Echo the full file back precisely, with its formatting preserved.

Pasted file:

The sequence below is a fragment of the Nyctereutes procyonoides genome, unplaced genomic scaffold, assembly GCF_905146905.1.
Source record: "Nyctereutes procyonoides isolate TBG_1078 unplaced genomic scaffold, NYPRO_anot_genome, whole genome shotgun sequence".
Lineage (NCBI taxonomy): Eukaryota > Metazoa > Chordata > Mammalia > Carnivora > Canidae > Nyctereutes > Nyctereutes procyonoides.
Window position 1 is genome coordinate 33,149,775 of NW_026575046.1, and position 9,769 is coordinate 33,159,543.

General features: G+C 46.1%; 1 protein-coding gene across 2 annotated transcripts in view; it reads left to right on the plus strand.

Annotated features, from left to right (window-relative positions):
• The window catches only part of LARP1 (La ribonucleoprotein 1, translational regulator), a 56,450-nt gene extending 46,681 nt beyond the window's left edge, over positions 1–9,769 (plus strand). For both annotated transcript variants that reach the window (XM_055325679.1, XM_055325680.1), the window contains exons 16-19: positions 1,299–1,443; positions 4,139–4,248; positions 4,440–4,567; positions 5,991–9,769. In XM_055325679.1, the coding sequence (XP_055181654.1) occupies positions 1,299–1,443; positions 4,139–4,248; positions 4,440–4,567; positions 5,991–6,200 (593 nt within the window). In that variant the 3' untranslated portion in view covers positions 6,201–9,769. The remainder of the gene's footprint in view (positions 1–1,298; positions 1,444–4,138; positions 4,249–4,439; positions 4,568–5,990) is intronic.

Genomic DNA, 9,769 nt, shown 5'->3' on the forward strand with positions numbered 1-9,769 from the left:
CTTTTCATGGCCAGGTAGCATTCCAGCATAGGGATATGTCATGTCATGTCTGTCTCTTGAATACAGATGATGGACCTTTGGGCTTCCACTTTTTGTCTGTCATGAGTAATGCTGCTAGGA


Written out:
The sequence below is a fragment of the Nyctereutes procyonoides genome, unplaced genomic scaffold, assembly GCF_905146905.1.
Source record: "Nyctereutes procyonoides isolate TBG_1078 unplaced genomic scaffold, NYPRO_anot_genome, whole genome shotgun sequence".
Lineage (NCBI taxonomy): Eukaryota > Metazoa > Chordata > Mammalia > Carnivora > Canidae > Nyctereutes > Nyctereutes procyonoides.
Window position 1 is genome coordinate 33,149,775 of NW_026575046.1, and position 9,769 is coordinate 33,159,543.

General features: G+C 46.1%; 1 protein-coding gene across 2 annotated transcripts in view; it reads left to right on the plus strand.

Annotated features, from left to right (window-relative positions):
• The window catches only part of LARP1 (La ribonucleoprotein 1, translational regulator), a 56,450-nt gene extending 46,681 nt beyond the window's left edge, over positions 1–9,769 (plus strand). For both annotated transcript variants that reach the window (XM_055325679.1, XM_055325680.1), the window contains exons 16-19: positions 1,299–1,443; positions 4,139–4,248; positions 4,440–4,567; positions 5,991–9,769. In XM_055325679.1, the coding sequence (XP_055181654.1) occupies positions 1,299–1,443; positions 4,139–4,248; positions 4,440–4,567; positions 5,991–6,200 (593 nt within the window). In that variant the 3' untranslated portion in view covers positions 6,201–9,769. The remainder of the gene's footprint in view (positions 1–1,298; positions 1,444–4,138; positions 4,249–4,439; positions 4,568–5,990) is intronic.

Genomic DNA, 9,769 nt, shown 5'->3' on the forward strand with positions numbered 1-9,769 from the left:
CTTTTCATGGCCAGGTAGCATTCCAGCATAGGGATATGTCATGTCATGTCTGTCTCTTGAATACAGATGATGGACCTTTGGGCTTCCACTTTTTGTCTGTCATGAGTAATGCTGCTAGGA